# Fractional Calculus and its Connection to the Tautochrone

## Abstract

In 1695, the mathematician Guillaume de L'Hospital wrote a letter to the Gottfried Leibniz asking what it would mean to take a fractional order derivative. Leibniz responded by saying it would be a problem for future generations. For centuries, very little progress was made, leaving Fractional Calculus a relatively untapped field. With most major contributions occurring in the last one-hundred years. In this paper, we will examine the fundamental aspects of Fractional Calculus, and demonstrate how the modern definitions of the Fractional Integral naturally arise from solving the classic Tautochrone problem: finding a curve such that the time it takes an object to fall along this path is independent of its initial position. We then consider a generalization of the Tautochrone by investigating the case when time is dependent on initial position. The result is a theorem building on the work published by Munoz and Fernandez-Anaya. We will also examine the Mittag-Leffler function, and how it arises in the solution to Abel’s Integral Equation of the second kind.

Fractional Calculus and its Connection to the Tautochrone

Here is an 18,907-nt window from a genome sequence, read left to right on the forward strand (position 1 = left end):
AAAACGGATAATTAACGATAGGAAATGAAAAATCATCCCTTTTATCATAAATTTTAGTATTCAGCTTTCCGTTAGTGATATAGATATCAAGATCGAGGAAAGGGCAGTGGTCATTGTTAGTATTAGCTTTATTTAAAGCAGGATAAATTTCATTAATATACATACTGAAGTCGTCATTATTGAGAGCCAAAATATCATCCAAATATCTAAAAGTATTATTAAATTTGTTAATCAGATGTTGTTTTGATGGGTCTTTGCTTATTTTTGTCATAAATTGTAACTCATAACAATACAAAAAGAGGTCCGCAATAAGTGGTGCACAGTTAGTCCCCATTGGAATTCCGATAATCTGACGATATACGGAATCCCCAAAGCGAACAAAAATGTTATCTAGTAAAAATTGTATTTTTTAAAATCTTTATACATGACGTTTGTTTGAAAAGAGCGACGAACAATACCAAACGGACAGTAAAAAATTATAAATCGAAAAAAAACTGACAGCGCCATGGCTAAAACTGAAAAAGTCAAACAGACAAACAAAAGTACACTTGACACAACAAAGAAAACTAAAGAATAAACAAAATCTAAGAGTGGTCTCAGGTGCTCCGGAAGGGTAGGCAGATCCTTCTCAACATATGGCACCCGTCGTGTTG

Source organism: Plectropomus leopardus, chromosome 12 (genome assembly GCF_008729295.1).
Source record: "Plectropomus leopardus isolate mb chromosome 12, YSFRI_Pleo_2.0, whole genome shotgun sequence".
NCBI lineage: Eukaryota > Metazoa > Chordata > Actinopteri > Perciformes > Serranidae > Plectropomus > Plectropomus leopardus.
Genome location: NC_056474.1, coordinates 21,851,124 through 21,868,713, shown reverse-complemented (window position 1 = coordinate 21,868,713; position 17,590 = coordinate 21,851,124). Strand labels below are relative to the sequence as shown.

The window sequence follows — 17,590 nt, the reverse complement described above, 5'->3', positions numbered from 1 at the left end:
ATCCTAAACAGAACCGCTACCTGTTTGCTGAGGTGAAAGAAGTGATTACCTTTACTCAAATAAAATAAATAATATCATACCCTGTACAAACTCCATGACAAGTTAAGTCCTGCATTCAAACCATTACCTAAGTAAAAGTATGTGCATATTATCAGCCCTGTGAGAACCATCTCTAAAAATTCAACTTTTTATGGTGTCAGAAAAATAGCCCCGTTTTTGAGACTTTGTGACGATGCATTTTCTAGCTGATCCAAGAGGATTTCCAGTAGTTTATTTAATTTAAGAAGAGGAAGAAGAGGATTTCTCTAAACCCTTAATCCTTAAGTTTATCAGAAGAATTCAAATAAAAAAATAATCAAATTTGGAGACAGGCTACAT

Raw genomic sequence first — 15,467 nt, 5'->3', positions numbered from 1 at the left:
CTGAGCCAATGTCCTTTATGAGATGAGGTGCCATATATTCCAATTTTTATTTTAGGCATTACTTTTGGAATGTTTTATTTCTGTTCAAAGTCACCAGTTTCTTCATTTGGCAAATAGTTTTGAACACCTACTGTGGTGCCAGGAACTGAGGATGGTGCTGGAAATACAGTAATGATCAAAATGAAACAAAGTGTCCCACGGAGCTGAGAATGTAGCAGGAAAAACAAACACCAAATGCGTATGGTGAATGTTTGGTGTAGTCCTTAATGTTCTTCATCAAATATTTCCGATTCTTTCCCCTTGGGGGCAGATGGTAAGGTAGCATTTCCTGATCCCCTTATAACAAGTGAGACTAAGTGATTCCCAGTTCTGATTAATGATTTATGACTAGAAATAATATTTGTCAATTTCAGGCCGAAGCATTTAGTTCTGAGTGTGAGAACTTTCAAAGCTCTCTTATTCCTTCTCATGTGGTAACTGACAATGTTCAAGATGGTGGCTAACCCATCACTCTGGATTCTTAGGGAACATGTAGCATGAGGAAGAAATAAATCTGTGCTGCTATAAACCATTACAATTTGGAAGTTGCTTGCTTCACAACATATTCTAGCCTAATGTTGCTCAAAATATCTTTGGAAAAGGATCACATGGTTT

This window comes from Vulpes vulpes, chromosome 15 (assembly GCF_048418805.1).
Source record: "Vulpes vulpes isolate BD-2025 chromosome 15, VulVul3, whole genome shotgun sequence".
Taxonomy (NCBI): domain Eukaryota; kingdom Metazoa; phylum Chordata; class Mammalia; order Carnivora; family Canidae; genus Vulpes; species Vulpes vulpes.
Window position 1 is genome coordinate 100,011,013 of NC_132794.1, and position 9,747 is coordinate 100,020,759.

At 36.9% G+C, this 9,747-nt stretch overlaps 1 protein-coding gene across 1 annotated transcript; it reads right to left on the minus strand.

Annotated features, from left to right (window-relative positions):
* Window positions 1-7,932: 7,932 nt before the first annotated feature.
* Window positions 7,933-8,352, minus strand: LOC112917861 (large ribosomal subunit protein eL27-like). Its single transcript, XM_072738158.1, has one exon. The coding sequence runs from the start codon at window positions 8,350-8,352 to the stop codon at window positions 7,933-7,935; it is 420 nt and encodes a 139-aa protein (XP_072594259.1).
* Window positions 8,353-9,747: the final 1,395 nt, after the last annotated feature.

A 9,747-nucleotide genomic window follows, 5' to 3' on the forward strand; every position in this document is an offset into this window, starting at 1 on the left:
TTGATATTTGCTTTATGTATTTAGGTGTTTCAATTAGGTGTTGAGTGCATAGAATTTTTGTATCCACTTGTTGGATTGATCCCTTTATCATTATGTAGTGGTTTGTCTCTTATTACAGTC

In 1695, the mathematician Guillaume de L'Hospital wrote a letter to the Gottfried Leibniz asking what it would mean to take a fractional order derivative. Leibniz responded by saying it would be a problem for future generations. For centuries, very little progress was made, leaving Fractional Calculus a relatively untapped field. With most major contributions occurring in the last one-hundred years. In this paper, we will examine the fundamental aspects of Fractional Calculus, and demonstrate how the modern definitions of the Fractional Integral naturally arise from solving the classic Tautochrone problem: finding a curve such that the time it takes an object to fall along this path is independent of its initial position. We then consider a generalization of the Tautochrone by investigating the case when time is dependent on initial position. The result is a theorem building on the work published by Munoz and Fernandez-Anaya. We will also examine the Mittag-Leffler function, and how it arises in the solution to Abel’s Integral Equation of the second kind.